This is part three of our Schneider Electric series. You can read part one here and part two here.
When the engineer activates the passwords for application protection, the passwords are hashed and stored in the local project file, which ends with the extension smbp. If we open this file in a notepad, we can find the hashed passwords in this section.
Figure 1: Password hashes in the project file
Machine Expert main application is developed with .NET framework. This can be reversed by using dnSpy or any equivalent .NET disassembler.
We were able to find the hard-coded salt in this file:
In this file, there is a class called “EncryptionHelper” found in “SchneiderElectric.Automation.SoMachineBasic.Common.CommonUtility.Cryptography”. This class contains two functions – EncryptSha256 and EncryptSha256Salted.
EncryptSha256 is used to hash the plaintext password. EncryptSha256Salted is used to hash the hashed password again with a hard-coded salt as shown in Figure 2. EncryptSha256Salted appends a hard-coded value to password before hashing it again using EncryptSha256. Since the function uses a hard-coded salt, the same input will always yield the same output. This makes it possible for the attacker to brute force and identify the plaintext password.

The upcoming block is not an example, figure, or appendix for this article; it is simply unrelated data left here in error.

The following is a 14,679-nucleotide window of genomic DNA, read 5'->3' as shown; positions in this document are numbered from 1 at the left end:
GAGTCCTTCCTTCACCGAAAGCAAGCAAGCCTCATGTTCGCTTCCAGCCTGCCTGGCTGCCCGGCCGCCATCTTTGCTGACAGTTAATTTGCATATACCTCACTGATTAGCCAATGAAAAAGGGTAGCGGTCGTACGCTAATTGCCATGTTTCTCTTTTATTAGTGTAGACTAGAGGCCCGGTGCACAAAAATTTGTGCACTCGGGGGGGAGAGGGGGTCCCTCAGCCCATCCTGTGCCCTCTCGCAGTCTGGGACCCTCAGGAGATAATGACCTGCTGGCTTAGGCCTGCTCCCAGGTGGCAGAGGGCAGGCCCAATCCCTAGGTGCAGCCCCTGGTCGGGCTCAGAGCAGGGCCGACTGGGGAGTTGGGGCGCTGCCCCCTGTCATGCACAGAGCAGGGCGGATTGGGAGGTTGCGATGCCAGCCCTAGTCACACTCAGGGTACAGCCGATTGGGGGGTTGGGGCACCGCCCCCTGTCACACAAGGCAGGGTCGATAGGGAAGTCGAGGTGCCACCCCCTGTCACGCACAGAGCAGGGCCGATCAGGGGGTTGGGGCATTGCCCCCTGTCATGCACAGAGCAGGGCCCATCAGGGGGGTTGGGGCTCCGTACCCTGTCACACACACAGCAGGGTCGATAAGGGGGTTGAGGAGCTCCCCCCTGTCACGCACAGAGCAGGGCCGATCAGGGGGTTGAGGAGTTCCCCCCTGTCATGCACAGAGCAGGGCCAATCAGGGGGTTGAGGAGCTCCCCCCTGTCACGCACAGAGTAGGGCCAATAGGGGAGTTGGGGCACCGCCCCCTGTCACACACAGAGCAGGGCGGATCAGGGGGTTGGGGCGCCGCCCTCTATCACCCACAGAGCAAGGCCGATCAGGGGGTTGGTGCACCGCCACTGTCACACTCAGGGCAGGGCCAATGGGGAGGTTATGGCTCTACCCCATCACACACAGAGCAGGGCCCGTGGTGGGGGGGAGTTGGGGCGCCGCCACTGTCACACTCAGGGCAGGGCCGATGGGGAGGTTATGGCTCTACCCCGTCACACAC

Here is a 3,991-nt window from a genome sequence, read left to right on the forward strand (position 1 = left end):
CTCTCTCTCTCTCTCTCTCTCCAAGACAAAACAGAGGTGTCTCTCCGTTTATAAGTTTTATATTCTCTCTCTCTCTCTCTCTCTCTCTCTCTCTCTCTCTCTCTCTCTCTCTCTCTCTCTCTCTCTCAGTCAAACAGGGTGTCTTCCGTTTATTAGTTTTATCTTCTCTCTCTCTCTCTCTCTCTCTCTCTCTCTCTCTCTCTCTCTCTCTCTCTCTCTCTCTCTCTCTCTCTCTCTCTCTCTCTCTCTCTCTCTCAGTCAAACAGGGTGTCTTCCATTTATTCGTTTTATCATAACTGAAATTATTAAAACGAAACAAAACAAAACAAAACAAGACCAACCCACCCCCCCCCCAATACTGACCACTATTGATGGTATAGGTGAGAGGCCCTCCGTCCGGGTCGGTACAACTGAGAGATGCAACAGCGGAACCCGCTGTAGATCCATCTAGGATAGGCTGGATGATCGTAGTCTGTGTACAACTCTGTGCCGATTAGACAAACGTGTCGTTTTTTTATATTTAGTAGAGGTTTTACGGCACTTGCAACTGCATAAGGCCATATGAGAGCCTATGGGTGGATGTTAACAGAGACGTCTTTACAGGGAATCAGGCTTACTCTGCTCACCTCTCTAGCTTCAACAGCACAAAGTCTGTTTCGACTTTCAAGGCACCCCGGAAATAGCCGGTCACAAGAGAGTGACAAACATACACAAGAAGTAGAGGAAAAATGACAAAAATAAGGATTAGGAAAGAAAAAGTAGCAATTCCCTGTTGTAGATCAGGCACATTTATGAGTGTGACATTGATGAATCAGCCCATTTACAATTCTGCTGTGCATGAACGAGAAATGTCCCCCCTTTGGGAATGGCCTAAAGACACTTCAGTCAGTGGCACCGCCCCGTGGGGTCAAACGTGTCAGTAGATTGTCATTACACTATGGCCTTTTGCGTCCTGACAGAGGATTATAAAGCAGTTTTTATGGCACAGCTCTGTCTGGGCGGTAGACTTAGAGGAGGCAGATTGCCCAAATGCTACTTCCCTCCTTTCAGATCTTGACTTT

Figure 2: These two functions are used to hash the plaintext passwords that are used in the application protections
We wrote a proof-of-concept code in python to demonstrate this vulnerability. This code can be executed using this command: python3 hashThatPassword.py <password to hash>.
This is the result from running the POC code.
The output from the script is shown in Figure 3. The plaintext password is “password” and it outputs to “0f55c2a5f886d612ad7f919918a49b4af2390f00222600ccdbec10c836c9b2c8”. This output is identical to what we have shown in Figure 2.
Figure 3: Output from the POC code. The hashed password is exactly the same as the one shown in Figure 2 as the plaintext password used in both cases is “password”
It will be possible for the attacker to build a rainbow table and run brute-force attack to identify the plaintext password used to activate the application protection. This attack does not require the attacker to have any access to network traffic. The attacker can run this POC code offline and do a match to the hashed passwords found in the project files. Once the attacker has the plaintext passwords, he will have sufficient privilege to make changes to the protected application on the controller.